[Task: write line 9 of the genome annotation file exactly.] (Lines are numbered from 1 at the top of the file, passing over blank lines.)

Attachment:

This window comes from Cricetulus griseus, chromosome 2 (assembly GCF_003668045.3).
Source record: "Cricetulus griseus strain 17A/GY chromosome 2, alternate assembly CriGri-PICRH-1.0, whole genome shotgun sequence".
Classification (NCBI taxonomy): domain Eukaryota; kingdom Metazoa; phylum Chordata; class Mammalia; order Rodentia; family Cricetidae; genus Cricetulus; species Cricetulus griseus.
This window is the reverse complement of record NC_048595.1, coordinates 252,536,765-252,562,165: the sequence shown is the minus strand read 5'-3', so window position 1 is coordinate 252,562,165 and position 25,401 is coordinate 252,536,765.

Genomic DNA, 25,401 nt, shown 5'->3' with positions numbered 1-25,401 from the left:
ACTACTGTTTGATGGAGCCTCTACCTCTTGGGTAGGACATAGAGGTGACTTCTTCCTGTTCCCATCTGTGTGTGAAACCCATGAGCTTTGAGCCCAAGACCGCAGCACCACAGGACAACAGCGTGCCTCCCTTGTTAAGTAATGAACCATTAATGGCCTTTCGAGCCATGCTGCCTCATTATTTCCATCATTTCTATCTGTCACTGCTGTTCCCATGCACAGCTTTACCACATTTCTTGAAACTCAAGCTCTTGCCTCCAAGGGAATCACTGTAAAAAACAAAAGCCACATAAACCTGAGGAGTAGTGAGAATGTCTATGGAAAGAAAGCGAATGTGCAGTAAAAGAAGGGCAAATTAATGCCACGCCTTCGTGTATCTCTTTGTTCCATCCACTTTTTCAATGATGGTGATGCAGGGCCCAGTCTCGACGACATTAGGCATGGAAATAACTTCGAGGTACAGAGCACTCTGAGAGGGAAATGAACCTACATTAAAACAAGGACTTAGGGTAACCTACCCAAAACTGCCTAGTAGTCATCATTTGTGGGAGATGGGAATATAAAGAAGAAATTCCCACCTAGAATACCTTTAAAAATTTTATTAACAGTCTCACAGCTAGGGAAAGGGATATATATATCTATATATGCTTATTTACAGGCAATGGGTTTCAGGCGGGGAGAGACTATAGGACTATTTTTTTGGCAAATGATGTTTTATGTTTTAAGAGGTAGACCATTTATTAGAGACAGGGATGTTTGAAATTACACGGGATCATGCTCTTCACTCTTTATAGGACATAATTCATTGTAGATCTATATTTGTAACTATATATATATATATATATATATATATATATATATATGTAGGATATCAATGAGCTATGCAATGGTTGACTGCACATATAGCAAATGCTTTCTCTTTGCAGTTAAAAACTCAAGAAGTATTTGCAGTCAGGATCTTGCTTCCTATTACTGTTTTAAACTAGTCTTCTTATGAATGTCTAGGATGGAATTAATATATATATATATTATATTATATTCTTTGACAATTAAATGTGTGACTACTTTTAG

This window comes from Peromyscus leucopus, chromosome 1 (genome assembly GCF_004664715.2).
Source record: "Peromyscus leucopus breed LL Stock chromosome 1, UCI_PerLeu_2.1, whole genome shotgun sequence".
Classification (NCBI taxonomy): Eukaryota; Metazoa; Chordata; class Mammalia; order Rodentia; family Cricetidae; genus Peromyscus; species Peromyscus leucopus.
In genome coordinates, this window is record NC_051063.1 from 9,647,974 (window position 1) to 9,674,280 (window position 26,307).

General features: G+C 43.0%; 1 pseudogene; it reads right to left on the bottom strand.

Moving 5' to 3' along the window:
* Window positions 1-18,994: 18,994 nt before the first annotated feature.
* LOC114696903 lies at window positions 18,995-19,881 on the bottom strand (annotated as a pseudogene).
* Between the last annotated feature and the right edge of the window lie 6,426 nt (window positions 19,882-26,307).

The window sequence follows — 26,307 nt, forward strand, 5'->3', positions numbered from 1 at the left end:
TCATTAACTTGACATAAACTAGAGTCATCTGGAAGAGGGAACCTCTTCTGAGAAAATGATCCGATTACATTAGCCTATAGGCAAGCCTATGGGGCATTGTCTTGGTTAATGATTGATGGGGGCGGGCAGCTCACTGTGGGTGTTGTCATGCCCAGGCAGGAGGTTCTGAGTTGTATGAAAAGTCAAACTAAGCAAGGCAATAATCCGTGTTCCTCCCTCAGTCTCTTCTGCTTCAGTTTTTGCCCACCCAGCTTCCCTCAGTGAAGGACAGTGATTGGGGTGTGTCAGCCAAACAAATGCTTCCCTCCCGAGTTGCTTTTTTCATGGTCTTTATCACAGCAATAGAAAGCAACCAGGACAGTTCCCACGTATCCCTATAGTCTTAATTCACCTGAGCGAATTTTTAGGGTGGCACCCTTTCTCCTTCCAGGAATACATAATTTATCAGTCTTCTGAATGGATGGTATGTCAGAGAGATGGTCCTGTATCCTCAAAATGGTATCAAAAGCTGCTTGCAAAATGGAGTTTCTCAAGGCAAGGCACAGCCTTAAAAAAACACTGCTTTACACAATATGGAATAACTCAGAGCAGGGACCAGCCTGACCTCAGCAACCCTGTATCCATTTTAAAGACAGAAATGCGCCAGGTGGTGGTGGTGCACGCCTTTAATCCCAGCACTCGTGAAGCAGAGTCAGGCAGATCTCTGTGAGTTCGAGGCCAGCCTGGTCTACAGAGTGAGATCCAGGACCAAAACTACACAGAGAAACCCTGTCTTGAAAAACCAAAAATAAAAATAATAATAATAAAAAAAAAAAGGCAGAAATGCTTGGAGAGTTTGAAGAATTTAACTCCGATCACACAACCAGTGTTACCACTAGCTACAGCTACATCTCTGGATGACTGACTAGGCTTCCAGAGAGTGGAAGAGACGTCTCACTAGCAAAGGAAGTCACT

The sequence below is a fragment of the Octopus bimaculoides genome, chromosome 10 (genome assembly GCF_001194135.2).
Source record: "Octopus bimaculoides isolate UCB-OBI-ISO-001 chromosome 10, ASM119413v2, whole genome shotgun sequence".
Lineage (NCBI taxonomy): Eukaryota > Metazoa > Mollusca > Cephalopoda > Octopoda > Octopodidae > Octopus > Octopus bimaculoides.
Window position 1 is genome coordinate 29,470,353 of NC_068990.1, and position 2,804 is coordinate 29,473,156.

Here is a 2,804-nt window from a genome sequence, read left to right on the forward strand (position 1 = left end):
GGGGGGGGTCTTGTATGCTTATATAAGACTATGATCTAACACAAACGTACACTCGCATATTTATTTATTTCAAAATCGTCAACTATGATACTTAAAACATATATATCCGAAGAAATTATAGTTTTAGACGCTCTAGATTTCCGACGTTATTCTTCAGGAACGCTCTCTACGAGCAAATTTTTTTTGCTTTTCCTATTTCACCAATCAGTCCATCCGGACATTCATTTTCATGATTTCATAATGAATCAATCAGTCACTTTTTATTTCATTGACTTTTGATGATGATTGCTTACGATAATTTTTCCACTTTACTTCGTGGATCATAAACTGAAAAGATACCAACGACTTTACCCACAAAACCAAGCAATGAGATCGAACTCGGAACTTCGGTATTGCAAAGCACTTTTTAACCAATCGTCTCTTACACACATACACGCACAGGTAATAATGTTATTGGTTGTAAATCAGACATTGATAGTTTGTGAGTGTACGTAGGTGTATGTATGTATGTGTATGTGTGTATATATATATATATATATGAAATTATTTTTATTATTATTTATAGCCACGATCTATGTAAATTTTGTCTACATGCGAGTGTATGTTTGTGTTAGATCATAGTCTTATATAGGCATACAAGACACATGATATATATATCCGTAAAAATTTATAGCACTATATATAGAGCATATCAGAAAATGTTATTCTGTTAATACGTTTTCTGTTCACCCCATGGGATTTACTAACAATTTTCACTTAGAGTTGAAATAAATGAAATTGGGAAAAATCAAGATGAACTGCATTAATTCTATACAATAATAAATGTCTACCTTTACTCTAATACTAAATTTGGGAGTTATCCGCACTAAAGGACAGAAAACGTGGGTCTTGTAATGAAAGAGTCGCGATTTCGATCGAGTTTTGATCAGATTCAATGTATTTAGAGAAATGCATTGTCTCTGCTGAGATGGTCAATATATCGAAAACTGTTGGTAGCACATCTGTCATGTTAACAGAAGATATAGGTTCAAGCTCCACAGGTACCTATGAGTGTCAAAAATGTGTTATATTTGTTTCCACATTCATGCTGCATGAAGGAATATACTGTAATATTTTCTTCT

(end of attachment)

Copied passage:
Classification (NCBI taxonomy): Eukaryota; Metazoa; Chordata; class Mammalia; order Rodentia; family Cricetidae; genus Peromyscus; species Peromyscus leucopus.